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A mixed-methods investigation of mental health stigma, absenteeism and presenteeism among UK postgraduate researchers

Clio Berry (Department of Primary Care and Public Health, Brighton and Sussex Medical School, Brighton, UK)
Jeremy E. Niven (School of Life Sciences, University of Sussex, Brighton, UK)
Laura A. Chapman (School of Psychology, University of Sussex, Brighton, UK)
Sophie Valeix (School of Life Sciences, University of Sussex, Brighton, UK)
Paul E. Roberts (Centre for Higher Education and Equity Research, University of Sussex, Brighton, UK)
Cassie Marie Hazell (Department of Psychology, University of Westminster, London, UK)

Studies in Graduate and Postdoctoral Education

ISSN: 2398-4686

Article publication date: 10 May 2021

Issue publication date: 2 August 2021

360

Abstract

Purpose

Postgraduate researchers (PGRs) appear to be particularly vulnerable to mental health problems. Mental health-related stigma and discrimination may be endemic within universities, creating a threatening environment that undermines PGRs’ health and well-being. These environmental characteristics may increase PGRs’ absenteeism and presenteeism, attendance behaviours that have great personal and institutional consequences. The study of this issue, however, has been limited to date.

Design/methodology/approach

This was a mixed methods psychological study using cross-sectional data provided by 3,352 UK-based PGRs. Data were collected in a new national survey (U-DOC) led by a British University in 2018–2019. We used structural equation modelling techniques to test associations between workplace mental health-related stigma and discrimination, presenteeism, absenteeism and demographic characteristics. The authors analysed qualitative survey data with framework analysis to deductively and inductively explore associations between workplace culture, stigma and discrimination, and attendance behaviours.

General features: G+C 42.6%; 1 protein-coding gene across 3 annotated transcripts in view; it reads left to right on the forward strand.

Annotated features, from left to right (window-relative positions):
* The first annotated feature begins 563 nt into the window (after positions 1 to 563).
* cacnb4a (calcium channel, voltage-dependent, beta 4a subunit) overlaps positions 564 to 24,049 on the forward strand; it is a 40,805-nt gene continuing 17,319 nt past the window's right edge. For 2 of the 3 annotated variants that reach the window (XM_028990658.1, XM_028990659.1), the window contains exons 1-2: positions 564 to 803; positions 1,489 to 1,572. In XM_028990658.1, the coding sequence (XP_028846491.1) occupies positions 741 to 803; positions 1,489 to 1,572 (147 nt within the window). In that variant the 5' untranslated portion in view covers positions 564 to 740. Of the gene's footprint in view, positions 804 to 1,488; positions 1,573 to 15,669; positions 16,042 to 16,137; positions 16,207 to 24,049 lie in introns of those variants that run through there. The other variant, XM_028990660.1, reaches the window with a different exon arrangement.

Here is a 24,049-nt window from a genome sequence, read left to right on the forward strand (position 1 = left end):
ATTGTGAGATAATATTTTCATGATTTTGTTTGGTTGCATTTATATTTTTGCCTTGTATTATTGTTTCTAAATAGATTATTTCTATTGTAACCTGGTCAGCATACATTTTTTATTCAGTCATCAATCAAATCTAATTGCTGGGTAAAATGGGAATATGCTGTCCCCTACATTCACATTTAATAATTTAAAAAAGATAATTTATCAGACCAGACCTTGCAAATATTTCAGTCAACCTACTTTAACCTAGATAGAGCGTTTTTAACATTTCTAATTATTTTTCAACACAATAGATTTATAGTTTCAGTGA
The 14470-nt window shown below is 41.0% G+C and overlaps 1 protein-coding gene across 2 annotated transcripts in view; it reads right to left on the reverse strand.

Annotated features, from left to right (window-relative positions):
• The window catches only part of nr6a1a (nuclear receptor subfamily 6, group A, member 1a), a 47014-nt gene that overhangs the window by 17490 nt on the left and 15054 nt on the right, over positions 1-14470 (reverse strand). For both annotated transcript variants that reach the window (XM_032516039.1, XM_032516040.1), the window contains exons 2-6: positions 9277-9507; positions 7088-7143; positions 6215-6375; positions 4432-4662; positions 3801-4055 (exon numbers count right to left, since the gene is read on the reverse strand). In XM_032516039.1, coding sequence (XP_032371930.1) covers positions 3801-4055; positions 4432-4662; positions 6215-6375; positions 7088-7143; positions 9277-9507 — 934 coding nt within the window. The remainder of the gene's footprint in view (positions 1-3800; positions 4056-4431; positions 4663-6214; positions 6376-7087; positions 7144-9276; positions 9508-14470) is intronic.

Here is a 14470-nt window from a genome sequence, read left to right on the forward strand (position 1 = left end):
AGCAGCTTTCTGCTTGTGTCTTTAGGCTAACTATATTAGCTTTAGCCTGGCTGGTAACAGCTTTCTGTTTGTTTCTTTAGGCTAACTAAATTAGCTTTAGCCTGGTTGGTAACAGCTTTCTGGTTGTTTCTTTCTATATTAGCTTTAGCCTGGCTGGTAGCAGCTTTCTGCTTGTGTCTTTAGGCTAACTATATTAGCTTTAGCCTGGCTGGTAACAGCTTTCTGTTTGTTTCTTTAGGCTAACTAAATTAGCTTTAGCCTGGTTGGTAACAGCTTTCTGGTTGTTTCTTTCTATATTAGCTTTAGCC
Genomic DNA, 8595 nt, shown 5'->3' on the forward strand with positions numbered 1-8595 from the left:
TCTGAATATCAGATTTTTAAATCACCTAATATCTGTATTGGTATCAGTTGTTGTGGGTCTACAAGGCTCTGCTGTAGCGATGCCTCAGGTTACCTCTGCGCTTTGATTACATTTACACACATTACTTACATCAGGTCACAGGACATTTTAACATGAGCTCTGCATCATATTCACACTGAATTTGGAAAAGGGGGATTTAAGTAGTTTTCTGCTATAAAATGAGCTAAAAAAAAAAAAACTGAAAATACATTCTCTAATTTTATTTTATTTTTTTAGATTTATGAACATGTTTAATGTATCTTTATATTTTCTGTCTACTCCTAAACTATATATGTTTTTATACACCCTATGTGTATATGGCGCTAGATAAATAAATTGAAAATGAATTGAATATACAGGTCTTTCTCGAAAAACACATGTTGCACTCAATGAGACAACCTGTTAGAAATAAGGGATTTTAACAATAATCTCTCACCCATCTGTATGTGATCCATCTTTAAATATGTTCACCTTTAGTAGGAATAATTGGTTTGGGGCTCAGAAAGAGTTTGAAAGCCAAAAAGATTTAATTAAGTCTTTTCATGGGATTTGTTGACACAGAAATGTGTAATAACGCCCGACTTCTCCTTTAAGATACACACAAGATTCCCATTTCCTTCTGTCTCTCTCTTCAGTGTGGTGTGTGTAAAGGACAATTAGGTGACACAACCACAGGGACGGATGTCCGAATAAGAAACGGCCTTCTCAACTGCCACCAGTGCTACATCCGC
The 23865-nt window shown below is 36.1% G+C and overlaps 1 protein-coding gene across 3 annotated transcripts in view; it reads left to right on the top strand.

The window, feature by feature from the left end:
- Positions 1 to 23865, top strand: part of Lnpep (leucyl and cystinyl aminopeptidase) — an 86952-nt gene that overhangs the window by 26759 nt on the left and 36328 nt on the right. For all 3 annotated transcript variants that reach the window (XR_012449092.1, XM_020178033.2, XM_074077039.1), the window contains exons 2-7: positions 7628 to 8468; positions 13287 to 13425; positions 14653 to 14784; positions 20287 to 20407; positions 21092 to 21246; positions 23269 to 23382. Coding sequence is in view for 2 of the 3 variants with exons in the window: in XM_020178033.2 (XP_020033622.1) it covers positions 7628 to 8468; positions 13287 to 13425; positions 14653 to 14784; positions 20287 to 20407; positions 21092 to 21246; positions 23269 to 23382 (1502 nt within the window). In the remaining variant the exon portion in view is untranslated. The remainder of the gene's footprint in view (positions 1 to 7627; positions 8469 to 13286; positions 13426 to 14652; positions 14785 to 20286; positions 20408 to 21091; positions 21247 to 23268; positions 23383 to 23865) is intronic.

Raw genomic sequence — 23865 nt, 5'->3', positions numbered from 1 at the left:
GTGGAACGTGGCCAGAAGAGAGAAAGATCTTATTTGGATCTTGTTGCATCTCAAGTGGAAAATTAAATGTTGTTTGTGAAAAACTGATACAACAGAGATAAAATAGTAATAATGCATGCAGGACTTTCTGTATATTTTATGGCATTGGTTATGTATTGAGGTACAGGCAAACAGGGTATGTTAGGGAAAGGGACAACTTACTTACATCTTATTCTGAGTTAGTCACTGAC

Findings

The authors found that some PGRs report positive perceptions and experiences of the academic mental health-related workplace culture. However, experiences of mental health stigma and discrimination appear widespread. Both quantitative and qualitative results show that experiences of mental health-related stigma are associated with greater absenteeism and presenteeism. People with mental health problems appear especially vulnerable to experiencing stigma and its impacts.

Practical implications

Key implications include recommendations for universities to improve support for PGR mental health, and to encourage taking annual leave and necessary sickness absences, by providing a more inclusive environment with enhanced mental health service provision and training for faculty and administrative staff.

Originality/value

This study presents the first large-scale survey of PGR experiences of mental health-related stigma and discrimination, and their associations with absenteeism and presenteeism.

Keywords

Acknowledgements

The data collection for this study was funded by the Catalyst Fund award from the Office for Students and Research England: Supporting postgraduate researcher mental health and wellbeing (P6).

Citation

Berry, C., Niven, J.E., Chapman, L.A., Valeix, S., Roberts, P.E. and Hazell, C.M. (2021), "A mixed-methods investigation of mental health stigma, absenteeism and presenteeism among UK postgraduate researchers", Studies in Graduate and Postdoctoral Education, Vol. 12 No. 1, pp. 145-170. https://doi.org/10.1108/SGPE-06-2020-0034

Publisher

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Emerald Publishing Limited

Copyright © 2021, Emerald Publishing Limited

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